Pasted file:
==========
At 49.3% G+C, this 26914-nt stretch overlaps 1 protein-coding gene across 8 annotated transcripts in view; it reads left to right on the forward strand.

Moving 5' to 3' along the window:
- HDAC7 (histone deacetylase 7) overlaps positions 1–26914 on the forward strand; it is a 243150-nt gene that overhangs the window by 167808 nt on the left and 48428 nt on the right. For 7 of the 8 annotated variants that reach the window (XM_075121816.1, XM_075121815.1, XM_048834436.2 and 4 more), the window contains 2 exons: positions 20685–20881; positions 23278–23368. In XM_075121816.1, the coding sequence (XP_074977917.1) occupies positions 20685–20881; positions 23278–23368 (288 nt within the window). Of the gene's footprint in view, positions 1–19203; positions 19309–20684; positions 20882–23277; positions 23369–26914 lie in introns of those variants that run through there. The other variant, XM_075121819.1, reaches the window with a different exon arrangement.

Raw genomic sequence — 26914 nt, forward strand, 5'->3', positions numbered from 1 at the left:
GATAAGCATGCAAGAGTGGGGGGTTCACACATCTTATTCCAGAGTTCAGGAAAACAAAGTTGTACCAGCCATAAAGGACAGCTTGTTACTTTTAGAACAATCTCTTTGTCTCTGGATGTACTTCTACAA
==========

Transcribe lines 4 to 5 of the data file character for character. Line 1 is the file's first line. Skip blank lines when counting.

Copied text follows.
Raw genomic sequence — 26914 nt, forward strand, 5'->3', positions numbered from 1 at the left:
GATAAGCATGCAAGAGTGGGGGGTTCACACATCTTATTCCAGAGTTCAGGAAAACAAAGTTGTACCAGCCATAAAGGACAGCTTGTTACTTTTAGAACAATCTCTTTGTCTCTGGATGTACTTCTACAA